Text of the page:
Select language:

Michelin Guide to launch in Moscow in 2021

 / Главная / Russkiy Mir Foundation / News / Michelin Guide to launch in Moscow in 2021

Michelin Guide to launch in Moscow in 2021


Photo credit: E. Samarin /

The Michelin restaurant guide is going to start choosing the best restaurants in Moscow. The first selection will be unveiled in 2021, it is stated on the guide's official website.

"We are particularly enthusiastic about introducing Moscow to foodies! This mysterious and timeless capital city is a culinary gem that showcases not only local Russian products, but also the wonderful diversity of world cuisine.” Gwendal Poullennec, International Director of the MICHELIN Guides, said.

The Guide's inspectors are attracted by the way Moscow chefs use local products such as "Vladivostok king crab, Borodinsky bread, halibut from Murmansk", and the sour cream. 

"Gastronomy in Moscow has become a point of attraction for tourists in recent years. A variety of formats, cuisines and styles can be found here today in the Russian capital, and Moscow’s restaurants rank among the best in the major world listings. We are confident that the MICHELIN Guide’s arrival in Moscow will open up our city in a new way for both tourists and Muscovites themselves and promises to deliver plenty of positive emotions.” Sergey Sobyanin, Mayor of Moscow, said.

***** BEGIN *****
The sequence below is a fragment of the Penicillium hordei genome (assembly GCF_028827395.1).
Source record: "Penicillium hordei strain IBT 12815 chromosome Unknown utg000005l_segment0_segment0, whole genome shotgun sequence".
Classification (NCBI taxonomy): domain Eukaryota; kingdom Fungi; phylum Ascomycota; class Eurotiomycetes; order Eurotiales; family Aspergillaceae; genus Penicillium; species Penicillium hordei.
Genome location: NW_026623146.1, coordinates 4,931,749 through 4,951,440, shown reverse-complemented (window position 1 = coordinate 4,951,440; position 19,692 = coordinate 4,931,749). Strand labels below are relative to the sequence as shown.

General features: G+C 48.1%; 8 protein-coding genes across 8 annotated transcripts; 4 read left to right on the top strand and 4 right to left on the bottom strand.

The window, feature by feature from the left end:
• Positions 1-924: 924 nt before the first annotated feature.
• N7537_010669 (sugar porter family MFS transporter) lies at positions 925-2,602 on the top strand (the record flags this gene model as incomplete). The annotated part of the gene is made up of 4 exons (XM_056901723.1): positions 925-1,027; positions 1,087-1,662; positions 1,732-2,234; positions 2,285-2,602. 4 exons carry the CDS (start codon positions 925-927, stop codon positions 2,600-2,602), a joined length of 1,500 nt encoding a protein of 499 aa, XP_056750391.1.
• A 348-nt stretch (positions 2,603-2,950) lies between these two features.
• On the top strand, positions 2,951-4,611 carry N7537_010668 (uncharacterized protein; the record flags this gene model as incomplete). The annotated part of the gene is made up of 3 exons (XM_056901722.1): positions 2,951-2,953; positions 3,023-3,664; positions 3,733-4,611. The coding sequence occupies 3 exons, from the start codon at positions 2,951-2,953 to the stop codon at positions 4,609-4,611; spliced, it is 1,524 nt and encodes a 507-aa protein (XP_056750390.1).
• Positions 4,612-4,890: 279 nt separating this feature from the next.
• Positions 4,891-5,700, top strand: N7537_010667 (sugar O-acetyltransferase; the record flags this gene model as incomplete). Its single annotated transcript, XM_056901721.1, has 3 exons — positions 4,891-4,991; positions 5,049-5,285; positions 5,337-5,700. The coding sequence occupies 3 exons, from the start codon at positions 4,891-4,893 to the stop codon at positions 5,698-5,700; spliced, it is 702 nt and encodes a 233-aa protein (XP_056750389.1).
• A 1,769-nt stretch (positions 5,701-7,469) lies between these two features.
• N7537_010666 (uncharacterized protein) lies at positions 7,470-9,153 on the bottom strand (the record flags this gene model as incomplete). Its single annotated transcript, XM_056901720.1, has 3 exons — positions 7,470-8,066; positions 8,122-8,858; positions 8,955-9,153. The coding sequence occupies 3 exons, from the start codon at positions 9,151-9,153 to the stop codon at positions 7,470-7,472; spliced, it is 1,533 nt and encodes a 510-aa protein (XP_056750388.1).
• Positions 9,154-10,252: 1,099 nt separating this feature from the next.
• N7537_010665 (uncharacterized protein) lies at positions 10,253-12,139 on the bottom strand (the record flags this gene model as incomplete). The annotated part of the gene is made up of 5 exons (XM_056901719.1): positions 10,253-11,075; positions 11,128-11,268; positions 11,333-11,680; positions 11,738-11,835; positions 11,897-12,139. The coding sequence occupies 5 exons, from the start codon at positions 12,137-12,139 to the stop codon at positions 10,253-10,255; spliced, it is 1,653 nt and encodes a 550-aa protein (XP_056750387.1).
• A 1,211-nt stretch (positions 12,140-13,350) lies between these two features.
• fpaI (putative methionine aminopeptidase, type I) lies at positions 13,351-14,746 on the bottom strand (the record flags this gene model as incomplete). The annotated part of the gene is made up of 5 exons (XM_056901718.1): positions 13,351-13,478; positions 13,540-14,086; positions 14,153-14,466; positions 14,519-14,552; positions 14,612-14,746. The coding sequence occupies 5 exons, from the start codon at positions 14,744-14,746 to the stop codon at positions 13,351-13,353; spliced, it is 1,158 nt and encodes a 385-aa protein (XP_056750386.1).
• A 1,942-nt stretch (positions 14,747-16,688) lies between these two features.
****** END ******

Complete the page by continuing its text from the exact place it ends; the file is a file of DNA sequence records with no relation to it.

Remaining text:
Moscow joined the list of cities, regions and countries recently added to the guide, which includes Beijing, Slovenia and California.

Russkiy Mir

News by subject


Since the beginning of the unrest in Kazakhstan, some media and Telegram channels have speculated about the threat to Russians living in the Republic. Allegedly, the introduction of CSTO forces would put them in danger due to the rise of Kazakh nationalism. Izvestia talked to Russians living in the country to find out how the January events had affected their relations with Kazakhs. Interviewees claimed that the introduction of CSTO peacekeepers had no effect on interethnic dialogue because the Russians living in the Republic were not associated with Russia - they were locals. However, according to Izvestia's interlocutors, there is still intolerance at the mundane level.
Vladimir Kanevsky moved from St. Petersburg to the U.S. in the 1980s. He's got engaged in creating porcelain flowers instead of architecture, which was an unexpected move even for him. Now designers of international fame collect exquisite bouquets by Vladimir Kanevsky, and the best museums of the world arrange exhibitions of his works.